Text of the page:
A Statement Darkness presents an immediate surprise on pressing play. ‘To The End’ begins with an enveloped guitar line and faux-electro drum beat that sounds for all the world like the intro to a Franz Ferdinand single. I have to check that I am playing the right album because this doesn’t sound like Finnish metal. Even the cover is atypical for a metal band. An abstract collection of shapes vaguely resembling the view of a tower atop a mountain range seen through ornate arches, is dominated by a pattern of colourful cubes; the usual metal tropes of death, horror, and decay are conspicuous by their absence.
And so it is with the music. At a time when most metal bands pride themselves on their ratio of notes per minute and the constant throb of double bass drums, the first notable thing about Death Is Liberty is the space. Space you could steer an oil tanker through. In that context, every note has import and the songs have room to breathe. It also means that when they do play fast, the change in tempo has a physical effect on your body; a tightening in the stomach like you get on reaching the first crest of a rollercoaster.
The band avoid traditional metal riffing in favour of rhythmic grooves and emotional soundscapes. Sure enough, there are down-tuned bass and rhythm guitars, blast beats and occasional prog rhythms but they are so different from their peers that you wonder if metal is an appropriate description, but no other category will do.
Teppo Haapasalo sings in flawless English in a style somewhere between Mike Patton and Scott Weiland. Continuing in the Faith No More vein, bassist Eero Vehniäinen is like a down-tuned Billy Gould. Ville Lapio’s mournful melodic leads are like the living legend of Slash, and not a million miles away from FNM’s Jim Martin. There’s a touch of prog in their time signatures that brings to mind Hungary’s Angertea. With shades of At The Drive In and System Of A Down, it’s safe to say that they have taken the standard metal setup and used it to create something individual.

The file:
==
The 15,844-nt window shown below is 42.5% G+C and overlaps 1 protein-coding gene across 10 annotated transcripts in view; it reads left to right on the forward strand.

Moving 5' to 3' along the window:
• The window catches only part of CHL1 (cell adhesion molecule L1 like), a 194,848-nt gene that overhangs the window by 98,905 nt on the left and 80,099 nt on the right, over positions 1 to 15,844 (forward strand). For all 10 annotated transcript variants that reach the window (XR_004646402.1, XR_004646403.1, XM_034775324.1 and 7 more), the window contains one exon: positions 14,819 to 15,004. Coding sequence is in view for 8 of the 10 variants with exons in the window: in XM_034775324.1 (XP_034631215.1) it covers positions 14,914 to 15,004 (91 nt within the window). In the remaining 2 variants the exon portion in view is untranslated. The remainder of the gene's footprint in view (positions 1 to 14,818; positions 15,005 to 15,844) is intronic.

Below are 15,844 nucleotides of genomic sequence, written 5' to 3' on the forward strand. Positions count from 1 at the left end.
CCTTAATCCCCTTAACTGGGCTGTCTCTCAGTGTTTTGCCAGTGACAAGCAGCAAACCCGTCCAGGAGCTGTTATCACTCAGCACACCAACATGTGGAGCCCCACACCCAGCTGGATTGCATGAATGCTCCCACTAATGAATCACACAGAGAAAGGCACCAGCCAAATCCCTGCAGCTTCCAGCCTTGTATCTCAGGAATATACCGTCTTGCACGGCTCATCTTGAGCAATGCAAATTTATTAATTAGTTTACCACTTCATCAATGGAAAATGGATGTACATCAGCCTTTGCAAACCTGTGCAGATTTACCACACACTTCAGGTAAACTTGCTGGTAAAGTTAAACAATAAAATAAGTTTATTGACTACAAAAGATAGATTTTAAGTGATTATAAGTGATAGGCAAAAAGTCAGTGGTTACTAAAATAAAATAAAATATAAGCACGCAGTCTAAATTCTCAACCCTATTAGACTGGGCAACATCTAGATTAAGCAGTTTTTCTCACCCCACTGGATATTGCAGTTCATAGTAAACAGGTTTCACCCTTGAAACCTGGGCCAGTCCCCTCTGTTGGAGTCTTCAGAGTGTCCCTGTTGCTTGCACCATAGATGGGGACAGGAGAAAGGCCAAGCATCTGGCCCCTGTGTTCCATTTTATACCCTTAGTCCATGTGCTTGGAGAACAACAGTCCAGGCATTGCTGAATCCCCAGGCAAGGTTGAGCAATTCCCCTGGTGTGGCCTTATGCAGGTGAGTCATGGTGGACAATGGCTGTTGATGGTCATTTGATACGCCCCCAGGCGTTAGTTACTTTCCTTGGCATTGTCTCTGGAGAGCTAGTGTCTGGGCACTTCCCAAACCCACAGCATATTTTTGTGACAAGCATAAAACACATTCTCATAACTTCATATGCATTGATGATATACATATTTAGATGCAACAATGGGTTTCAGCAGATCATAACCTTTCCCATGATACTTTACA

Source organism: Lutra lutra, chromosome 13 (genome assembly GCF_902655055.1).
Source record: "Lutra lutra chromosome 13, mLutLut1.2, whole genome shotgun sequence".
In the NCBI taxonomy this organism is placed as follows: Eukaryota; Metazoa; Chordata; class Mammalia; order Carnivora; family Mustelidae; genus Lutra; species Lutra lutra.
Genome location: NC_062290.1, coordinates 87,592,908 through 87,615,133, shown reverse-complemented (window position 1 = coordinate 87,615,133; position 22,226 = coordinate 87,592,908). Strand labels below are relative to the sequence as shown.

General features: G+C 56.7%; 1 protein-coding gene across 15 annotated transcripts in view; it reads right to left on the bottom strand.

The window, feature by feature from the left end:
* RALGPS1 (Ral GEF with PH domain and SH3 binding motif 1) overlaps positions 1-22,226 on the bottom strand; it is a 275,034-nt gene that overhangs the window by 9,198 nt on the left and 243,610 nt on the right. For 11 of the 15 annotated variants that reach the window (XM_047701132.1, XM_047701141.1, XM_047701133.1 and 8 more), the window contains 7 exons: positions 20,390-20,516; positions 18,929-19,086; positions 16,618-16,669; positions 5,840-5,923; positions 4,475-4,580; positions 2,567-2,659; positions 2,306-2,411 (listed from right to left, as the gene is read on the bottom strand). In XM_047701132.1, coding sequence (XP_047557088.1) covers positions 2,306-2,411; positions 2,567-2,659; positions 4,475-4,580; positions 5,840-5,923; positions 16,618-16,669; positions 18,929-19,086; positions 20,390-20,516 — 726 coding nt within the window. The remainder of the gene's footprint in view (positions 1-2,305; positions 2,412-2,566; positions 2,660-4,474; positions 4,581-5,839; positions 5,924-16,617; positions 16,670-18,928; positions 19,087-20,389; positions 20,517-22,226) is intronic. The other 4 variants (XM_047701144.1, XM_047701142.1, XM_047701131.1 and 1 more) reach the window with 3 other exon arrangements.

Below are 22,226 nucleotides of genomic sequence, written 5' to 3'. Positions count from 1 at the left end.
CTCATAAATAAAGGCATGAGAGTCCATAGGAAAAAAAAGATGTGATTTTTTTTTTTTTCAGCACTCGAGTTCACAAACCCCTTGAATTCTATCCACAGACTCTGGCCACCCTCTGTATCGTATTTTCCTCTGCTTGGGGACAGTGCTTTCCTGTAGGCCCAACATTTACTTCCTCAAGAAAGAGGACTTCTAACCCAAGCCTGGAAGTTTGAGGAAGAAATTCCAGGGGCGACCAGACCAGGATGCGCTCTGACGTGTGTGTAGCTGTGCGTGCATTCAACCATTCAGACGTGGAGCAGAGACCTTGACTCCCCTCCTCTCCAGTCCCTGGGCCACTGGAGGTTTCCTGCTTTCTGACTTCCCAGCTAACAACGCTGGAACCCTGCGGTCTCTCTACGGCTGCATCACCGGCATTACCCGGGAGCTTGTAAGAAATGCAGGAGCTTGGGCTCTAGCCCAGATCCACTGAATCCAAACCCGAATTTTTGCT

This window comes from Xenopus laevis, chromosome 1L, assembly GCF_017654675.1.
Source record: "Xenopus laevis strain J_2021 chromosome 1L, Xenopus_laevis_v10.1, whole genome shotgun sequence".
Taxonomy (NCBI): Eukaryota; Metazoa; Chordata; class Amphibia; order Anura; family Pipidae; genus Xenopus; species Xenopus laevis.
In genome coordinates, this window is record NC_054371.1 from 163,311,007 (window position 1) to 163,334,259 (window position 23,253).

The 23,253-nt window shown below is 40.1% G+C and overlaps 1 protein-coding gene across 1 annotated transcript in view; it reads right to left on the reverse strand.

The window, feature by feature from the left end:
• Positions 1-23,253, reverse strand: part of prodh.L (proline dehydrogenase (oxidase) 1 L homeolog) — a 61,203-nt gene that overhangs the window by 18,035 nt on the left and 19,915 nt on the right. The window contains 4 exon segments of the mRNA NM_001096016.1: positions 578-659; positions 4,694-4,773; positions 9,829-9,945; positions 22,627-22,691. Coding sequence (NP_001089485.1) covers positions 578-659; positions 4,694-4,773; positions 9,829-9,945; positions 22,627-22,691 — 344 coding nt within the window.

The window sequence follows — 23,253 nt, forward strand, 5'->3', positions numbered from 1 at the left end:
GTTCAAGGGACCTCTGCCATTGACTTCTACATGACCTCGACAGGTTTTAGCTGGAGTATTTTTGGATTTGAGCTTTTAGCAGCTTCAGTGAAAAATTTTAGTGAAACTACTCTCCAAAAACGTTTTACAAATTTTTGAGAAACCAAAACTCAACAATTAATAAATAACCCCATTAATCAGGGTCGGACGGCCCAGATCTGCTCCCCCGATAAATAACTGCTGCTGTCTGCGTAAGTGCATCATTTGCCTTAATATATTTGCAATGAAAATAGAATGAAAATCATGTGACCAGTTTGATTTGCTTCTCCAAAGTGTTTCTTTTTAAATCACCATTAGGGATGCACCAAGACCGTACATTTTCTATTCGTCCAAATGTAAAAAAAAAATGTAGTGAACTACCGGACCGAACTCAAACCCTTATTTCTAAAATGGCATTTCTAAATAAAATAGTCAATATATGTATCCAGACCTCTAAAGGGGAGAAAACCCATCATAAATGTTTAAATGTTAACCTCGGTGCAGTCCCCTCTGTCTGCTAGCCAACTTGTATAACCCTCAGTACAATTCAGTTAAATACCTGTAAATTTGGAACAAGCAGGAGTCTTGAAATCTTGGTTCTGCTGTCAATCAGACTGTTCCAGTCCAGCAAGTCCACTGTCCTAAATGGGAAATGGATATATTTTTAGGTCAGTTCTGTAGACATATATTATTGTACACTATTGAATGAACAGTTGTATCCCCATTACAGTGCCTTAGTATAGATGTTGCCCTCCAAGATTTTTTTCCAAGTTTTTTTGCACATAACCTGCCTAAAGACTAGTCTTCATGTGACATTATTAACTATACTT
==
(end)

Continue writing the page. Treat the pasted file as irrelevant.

After a couple of hard rockers in ‘Quiet Tides’ and ‘Nothing’s Wrong’, Death Is Liberty channel FNM’s quieter, jazzier moments on ‘Hero Of The Other Way’. Haapasalo sounds uncannily like Patton on this song and drummer Eetu Pakkanen gets to show off his skills in the instrumental sections. One of the longest songs on the album, it breaks down to an acoustic guitar four minutes in before building a slow crescendo to a dual guitar solo that warrants some serious head-banging. ‘From Hollow’ mixes Stone Temple Pilots type grunge with NWOBHM riffing to great effect.
On their lead single ‘Underdog’, which closes the album, the most striking aspect is the interplay between the sparsely picked guitar and bass. They embrace each other in an awkward, sorrowful tryst while the melancholic soar of Lapio’s lead guitar is reminiscent of Dimebag’s work on Pantera’s slower numbers. This soundtrack to a heart breaking is given further depth by Aino Matveinen’s verse which gives the whole thing the feel of Gotye’s ‘Somebody That I Used To Know’, but with more Gothic wallowing. ‘Underdog’ is a protest accentuated by the reading of the doomed poem “Alaspainettu” by Timo Rautiainen over the outro.
Death is Liberty’s unique and idiosyncratic take on metal is completely in keeping with their mission to create music without boundaries. There isn’t a dud track on A Statement Darkness and it is difficult to believe that this is their debut album.
A Statement Darkness is available via Amazon.